Burning Rock faces delisting threat

The cancer-screening products maker is in danger of being forcibly delisted due to its sinking stock price, as income from its former top revenue source tumbles amid an industry crackdown

Key Takeaways:

  • Burning Rock announced its shares could be delisted due to prolonged trading below the required $1 threshold
  • The cancer detection specialist’s former biggest revenue source tumbled 40.6% in the third quarter amid an industry crackdown, spotlighting a major risk for Chinese companies


By Doug Young

Its name is Burning Rock Biotech Ltd. (BNR.US), but these days the maker of cancer screening-products might be better named “Burning Cash.”

Its dwindling cash pile as the company continues to lose money is weighing heavily on investors’ minds these days, pushing its formerly high-flying stock below the $1 level since Nov. 10, or for the last two months. That prompted the Nasdaq, where Burning Rock’s shares are traded, to inform the company last week that it was in danger of being delisted for non-compliance with rules requiring its price to be above $1.

It’s always possible Burning Rock’s shares could rally back above the $1 mark on their own, especially if it can return to revenue growth following sharp declines in its latest reporting quarter. There’s also the possibility the company will conduct a reverse share split, which is the most common way to bring a price back above the $1 level.

But another possibility is that Burning Rock might simply choose to privatize, which would take its messy situation out of the public spotlight while it re-engineers its business model to focus on the more promising of its two main business areas. We’ll detail that transformation shortly and why it could eventually return Burning Rock back to a healthier growth track like the 18% revenue growth it posted in 2021, a year after its Nasdaq IPO.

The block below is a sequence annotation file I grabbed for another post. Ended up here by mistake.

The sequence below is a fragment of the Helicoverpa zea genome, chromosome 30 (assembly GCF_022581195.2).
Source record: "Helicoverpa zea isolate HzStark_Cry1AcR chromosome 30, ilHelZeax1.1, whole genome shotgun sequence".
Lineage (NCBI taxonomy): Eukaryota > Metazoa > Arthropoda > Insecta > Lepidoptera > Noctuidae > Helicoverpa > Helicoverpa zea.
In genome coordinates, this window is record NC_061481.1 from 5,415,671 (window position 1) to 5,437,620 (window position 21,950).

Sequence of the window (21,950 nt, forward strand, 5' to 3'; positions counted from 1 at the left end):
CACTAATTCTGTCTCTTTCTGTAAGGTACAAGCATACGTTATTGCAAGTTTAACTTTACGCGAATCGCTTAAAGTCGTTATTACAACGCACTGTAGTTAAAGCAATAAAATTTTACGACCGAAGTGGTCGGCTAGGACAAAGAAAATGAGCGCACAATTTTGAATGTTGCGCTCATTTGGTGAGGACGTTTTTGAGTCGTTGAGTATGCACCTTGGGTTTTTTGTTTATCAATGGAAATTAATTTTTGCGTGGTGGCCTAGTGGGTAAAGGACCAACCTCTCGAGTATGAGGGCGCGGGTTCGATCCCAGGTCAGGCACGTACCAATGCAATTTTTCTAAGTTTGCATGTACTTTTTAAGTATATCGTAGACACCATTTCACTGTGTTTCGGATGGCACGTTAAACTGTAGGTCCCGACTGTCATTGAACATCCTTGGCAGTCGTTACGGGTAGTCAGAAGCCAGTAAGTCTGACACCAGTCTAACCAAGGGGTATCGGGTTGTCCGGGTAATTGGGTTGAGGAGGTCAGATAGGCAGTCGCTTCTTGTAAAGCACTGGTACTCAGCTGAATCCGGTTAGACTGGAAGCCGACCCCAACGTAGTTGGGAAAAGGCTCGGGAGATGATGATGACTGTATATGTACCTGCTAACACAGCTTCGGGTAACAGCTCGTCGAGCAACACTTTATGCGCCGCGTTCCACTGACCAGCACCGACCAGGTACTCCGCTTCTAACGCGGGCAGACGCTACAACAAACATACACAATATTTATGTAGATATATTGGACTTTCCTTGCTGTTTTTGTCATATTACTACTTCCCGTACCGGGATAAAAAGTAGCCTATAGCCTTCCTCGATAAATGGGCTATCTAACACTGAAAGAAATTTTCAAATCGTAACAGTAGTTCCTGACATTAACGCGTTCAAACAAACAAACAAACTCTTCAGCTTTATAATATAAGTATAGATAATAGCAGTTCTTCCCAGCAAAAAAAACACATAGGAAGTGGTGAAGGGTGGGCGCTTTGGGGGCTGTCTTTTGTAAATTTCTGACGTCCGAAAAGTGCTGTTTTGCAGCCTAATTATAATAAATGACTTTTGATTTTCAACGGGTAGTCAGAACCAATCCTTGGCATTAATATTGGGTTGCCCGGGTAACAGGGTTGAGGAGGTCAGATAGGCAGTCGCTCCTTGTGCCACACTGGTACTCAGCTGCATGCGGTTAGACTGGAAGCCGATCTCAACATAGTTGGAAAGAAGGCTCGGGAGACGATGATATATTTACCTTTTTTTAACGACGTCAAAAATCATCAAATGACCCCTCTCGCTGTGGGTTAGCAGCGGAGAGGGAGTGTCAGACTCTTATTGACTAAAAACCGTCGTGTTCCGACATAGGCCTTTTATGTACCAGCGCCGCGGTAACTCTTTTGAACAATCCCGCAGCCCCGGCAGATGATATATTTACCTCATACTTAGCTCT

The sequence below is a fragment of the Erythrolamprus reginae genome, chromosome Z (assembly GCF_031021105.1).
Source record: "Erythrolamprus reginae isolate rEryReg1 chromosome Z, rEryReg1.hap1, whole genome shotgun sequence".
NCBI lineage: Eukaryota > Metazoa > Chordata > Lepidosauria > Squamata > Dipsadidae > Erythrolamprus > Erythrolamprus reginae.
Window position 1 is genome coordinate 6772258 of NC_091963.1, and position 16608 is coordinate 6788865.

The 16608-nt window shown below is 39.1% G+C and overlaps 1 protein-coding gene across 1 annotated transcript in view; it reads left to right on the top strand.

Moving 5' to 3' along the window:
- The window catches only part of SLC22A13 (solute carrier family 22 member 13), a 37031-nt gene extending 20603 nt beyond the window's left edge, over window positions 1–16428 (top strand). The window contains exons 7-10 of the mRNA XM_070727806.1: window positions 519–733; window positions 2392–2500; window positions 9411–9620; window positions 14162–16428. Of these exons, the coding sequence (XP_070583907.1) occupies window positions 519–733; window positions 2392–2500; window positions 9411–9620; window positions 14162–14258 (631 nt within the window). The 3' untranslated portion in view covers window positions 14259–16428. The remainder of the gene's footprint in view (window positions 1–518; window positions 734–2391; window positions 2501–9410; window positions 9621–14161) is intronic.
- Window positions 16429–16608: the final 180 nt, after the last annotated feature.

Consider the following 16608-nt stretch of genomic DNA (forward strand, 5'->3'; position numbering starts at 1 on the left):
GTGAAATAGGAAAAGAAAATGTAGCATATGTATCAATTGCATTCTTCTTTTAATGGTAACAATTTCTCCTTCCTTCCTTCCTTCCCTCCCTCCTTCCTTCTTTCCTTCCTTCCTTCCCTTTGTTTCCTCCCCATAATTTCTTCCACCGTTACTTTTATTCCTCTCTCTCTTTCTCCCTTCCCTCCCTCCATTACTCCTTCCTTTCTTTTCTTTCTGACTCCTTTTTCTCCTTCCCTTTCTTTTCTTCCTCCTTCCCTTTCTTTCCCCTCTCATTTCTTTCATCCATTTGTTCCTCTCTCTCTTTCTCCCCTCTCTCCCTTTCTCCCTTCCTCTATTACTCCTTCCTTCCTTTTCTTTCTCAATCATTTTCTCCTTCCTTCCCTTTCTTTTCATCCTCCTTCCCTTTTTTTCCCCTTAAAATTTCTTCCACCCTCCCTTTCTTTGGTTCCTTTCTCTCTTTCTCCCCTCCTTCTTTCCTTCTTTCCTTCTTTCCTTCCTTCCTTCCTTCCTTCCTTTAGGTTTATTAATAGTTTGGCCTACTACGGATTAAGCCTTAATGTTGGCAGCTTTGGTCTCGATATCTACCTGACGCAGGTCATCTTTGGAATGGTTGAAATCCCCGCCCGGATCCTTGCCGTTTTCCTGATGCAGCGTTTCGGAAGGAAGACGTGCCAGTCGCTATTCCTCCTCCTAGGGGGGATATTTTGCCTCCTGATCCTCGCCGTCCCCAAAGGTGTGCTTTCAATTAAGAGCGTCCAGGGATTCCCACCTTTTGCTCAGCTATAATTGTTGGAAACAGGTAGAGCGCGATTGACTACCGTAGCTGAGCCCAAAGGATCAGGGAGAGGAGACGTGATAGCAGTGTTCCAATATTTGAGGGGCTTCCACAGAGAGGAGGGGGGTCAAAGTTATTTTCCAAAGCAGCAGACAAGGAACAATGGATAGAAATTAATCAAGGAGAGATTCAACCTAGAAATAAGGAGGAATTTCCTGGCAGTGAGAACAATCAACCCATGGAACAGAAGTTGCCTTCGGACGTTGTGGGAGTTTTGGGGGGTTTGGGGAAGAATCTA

Such a privatization would mimic a similar move by rival Genetron Holdings (GTH.US), which announced a privatization deal last October which it expects to complete by March. Any investors with a big stomach for risk could earn a small profit by buying Burning Rock’s beaten-down shares in hopes that a similar offer is coming, since such offers usually carry premiums of 10% to 20%. But given current trends, there’s also the risk that Burning Rock’s shares could fall further still before such an offer is made, if ever.

The company’s current woes highlight a very China-specific risk tied to high levels of corruption in many Chinese sectors and potential for crackdowns. In this case, the industry is being hit by a crackdown on doctors who get healthy commissions for screening their patients for cancer using tests from Burning Rock and its peers. Such cozy relationships between doctors and medical companies aren’t unique to China, but are often more direct and lucrative for Chinese doctors who are chronically underpaid.

Things looked far different for Burning Rock when it made its Nasdaq IPO in 2020, raising about $250 million by selling its shares for $16.50 apiece. The stock initially climbed as high as $37 in early 2021, as investors got excited about the big potential for its cancer screening devices in China, valuing the company at nearly $4 billion. But the shares have moved steadily downward since then, losing about three-quarters of their value over the last 52 weeks.